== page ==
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Atomic watchdog endorses plan to ensure peaceful nature of Iran’s nuclear program


This news story was published on January 25, 2014.
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NEW YORK – The recently concluded action plan aimed at allaying international concerns about Iran’s nuclear programme is an important development, the head of the United Nations atomic watchdog said today, while adding that there is still a long way to go in this effort.

Last November, China, France, Germany, Russia, the United Kingdom and the United States agreed on a Joint Plan of Action with Iran aimed at achieving “a mutually-agreed, long-term comprehensive solution that would ensure Iran’s nuclear programme will be exclusively peaceful.”

The plan envisages the Agency undertaking monitoring and verification of a series of “voluntary measures” to be taken by Iran over a period of six months.

“This is an important and encouraging development after several years of little or no progress,” Yukiya Amano, Director General of the International Atomic Energy Agency (IAEA), told a news conference in Vienna, following his meeting with the Agency’s Board of Governors.

Iran’s nuclear programme – which its officials have stated is for peaceful purposes, but some other countries contend is driven by military ambitions – has been a matter of international concern since the discovery in 2003 that the country had concealed its nuclear activities for 18 years in breach of its obligations under the Nuclear Non-Proliferation Treaty (NPT).

Mr. Amano said the implications of the action plan for the IAEA are “quite far-reaching,” with much more work and more travel for safeguards staff dealing with Iran.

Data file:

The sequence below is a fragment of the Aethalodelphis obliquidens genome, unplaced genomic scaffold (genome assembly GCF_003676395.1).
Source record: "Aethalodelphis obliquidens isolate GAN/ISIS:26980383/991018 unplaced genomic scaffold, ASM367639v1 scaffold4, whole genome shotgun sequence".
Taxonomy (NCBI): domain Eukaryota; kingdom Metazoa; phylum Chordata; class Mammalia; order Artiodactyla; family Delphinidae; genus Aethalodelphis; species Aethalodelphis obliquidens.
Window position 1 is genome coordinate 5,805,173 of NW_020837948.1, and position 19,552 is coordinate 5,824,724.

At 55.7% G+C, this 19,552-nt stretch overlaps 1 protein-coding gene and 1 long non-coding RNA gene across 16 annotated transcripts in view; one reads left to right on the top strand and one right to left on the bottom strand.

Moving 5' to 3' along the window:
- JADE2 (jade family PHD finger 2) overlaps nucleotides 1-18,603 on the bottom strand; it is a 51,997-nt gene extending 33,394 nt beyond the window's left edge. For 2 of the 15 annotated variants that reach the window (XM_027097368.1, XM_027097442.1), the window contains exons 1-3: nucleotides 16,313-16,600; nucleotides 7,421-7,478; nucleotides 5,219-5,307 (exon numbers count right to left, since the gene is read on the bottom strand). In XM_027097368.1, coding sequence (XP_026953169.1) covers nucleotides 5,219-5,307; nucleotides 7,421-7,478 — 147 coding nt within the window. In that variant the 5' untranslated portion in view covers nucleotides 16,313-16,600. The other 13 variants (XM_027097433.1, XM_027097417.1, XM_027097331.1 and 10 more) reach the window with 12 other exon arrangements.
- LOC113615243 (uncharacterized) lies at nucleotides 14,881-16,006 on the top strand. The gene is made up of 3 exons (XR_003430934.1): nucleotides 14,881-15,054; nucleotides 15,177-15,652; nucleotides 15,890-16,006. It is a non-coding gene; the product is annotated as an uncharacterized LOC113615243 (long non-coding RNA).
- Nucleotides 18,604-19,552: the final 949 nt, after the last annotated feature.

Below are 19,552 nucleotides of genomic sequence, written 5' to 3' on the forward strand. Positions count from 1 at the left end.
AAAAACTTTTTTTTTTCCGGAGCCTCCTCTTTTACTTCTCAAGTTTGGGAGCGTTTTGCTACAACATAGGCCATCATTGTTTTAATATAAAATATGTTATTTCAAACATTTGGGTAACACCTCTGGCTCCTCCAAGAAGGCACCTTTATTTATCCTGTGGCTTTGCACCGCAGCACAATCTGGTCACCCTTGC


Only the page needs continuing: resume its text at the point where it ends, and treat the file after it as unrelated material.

In his briefing to the Board, which endorsed the plan, Mr. Amano said the Agency will need to nearly double the staff resources devoted to verification in Iran, and significantly increase the frequency of the verification activities which it is currently conducting.

“Our inspectors will need access to additional locations. We will have to acquire and install more safeguards equipment and analyze more samples. And the volume of analytical work and reporting will increase,” he told a special meeting of the 35-nation Board, which is one of the Agency’s main policy-making bodies.

This additional effort will result in increased costs to the Agency, estimated at around 6 million euros over the next six months.

“I believe this new phase of work in Iran will be a further important step towards achieving a comprehensive solution to the Iran nuclear issue. But there is still a long way to go,” he stated.

The Director General also informed the Board that the IAEA is implementing the Framework for Cooperation agreed with Iran last November. Under the agreement, Iran’s cooperation will include providing the IAEA with timely information about its nuclear facilities and in regard to the implementation of transparency measures.

For its part, the IAEA agreed to continue to take into account Iran’s security concerns, including through the use of managed access and the protection of confidential information.

Another meeting with Iran is expected to take place next month, and Mr. Amano will then report on developments to the Board at its March meeting, he said.

“I hope that all of the work undertaken by the Agency will provide an important contribution to resolving this important issue and will lead to further positive developments.”

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